If you think of George Washington as someone who couldn't tell a lie, you probably haven't been watching AMC's Turn: Washington's Spies.
In conjunction with the Revolutionary War drama's fourth and final season premiere June 17, Alexander Rose, who wrote Washington's Spies, the book about the Culper spy ring on which the show is based, is coming Tuesday to Philadelphia, along with executive producer Craig Silverstein, for a private screening at the new Museum of the American Revolution. Rose spoke with Ellen Gray about what he's most looking forward to seeing, what he has learned about writing for television, and why Benedict Arnold's Philadelphia-born wife reminds him of a character on The Sopranos. Here, edited and condensed, is their conversation:
Will this be your first visit to the museum? What are you looking forward to seeing?
It's my first visit to the museum while it's open. I was there, I think, about a year ago to do a talk for some fund-raising. But I never actually got to see the museum. So I'm pretty excited.
They've got Washington's tent there. I'd like to compare their Washington's tent to our Washington's tent [on Turn]. It's an amazing collection that they've amassed over the last several years, and you wouldn't think you'd be able to pull off something this big in this day and age, but they seem to have managed it.
One thing both your book and the series did was change my impression of George Washington. He seems to have been really involved in the nitty-gritty aspects of the Culper spy ring.
At a time when espionage was regarded as an ungentlemanly occupation, Washington was actually a natural at spying the daylights out of the British. He was an innately cautious and skeptical individual, which are precisely the attributes you want in a good spymaster. And he used those talents to enormous effect with the Culper ring. And they had this strange relationship to Washington. He served as a father figure to them, virtually for the entirety of the war. The Culpers were George Washington's personal spy ring, and he took a great amount of interest in them and what they could achieve for him and the war effort at large.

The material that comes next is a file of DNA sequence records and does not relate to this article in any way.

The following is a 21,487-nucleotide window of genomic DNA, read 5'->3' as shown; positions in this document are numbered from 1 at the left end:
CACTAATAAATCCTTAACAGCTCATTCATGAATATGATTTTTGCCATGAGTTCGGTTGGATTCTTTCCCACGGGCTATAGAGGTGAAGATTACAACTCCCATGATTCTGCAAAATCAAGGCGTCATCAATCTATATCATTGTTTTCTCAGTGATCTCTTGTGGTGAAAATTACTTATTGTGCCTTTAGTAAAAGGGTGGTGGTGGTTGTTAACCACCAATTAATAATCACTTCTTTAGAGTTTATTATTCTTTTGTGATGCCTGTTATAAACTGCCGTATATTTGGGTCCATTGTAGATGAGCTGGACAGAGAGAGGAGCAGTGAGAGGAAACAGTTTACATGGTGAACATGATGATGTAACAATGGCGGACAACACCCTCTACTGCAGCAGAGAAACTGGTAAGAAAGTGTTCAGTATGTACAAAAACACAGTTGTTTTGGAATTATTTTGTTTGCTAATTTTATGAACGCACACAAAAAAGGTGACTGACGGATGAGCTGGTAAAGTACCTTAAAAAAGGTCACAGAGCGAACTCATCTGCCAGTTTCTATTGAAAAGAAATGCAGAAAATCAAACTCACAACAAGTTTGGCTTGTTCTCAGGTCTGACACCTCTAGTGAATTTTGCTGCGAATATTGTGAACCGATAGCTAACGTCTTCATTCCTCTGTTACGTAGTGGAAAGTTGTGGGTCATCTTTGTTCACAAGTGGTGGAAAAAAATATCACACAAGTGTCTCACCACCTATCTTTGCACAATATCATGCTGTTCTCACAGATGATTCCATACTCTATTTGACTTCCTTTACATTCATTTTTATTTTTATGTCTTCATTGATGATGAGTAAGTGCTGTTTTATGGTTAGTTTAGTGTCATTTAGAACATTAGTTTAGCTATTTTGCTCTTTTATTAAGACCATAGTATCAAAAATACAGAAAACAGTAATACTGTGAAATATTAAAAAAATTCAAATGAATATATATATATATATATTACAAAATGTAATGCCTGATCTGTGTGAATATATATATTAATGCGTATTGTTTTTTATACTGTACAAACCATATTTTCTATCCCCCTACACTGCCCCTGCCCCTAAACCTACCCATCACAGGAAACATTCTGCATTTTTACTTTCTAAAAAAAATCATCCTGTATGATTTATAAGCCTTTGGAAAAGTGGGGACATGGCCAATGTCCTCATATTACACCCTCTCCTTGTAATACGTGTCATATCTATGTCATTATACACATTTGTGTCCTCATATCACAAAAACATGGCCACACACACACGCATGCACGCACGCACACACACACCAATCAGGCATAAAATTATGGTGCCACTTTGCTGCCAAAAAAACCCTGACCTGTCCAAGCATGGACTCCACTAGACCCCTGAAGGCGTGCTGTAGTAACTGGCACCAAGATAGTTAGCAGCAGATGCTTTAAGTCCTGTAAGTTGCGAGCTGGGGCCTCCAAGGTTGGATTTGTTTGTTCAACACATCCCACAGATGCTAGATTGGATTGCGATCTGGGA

Would he have made a good CIA director?
Well, he made a very good head of government, so I guess being CIA director wouldn't have been beyond his ken. He probably would have loved it. He could actually tell lies, and he told a great many of them. And he enjoyed it.
How involved have you been in the TV series?
At the beginning, it was pretty straightforward what my role was, which was precisely zero. Barry Josephson had optioned the book, which came as a great surprise. Then he pitched it to Craig, who wrote the pilot. Barry and Craig invited me along to go watch the pilot being filmed. I'd never been on a set before. I basically just made sure I kept out of the way and kept my mouth shut. For the first season, Craig said, 'Why don't you come out to Los Angeles for a couple of weeks and give us some advice, or come up with some story arcs, or something?'
And then at the end of the season, Craig said, 'Hey, for next year, why don't you come out and write an episode?' And then after that, I did a couple of episodes, you know, one episode a season. So I wasn't full-time there. I'm actually writing other books.
Writing an episode has to be different from writing a book.
What I'm used to is working in libraries or in archives. And I don't talk to anyone for weeks. Whereas writing for television, you're thrown into a writers' room, six or seven other people, all throwing around ideas. With a book, I can drone on at extraordinary lengths. Screenwriting is basically poetry, or you could probably argue coding, in the sense that you have to squeeze as much information into as few words as possible.
The season premiere is pretty hard on Philadelphia's Peggy Shippen, who married Benedict Arnold. Was she really such a conniver, do you think?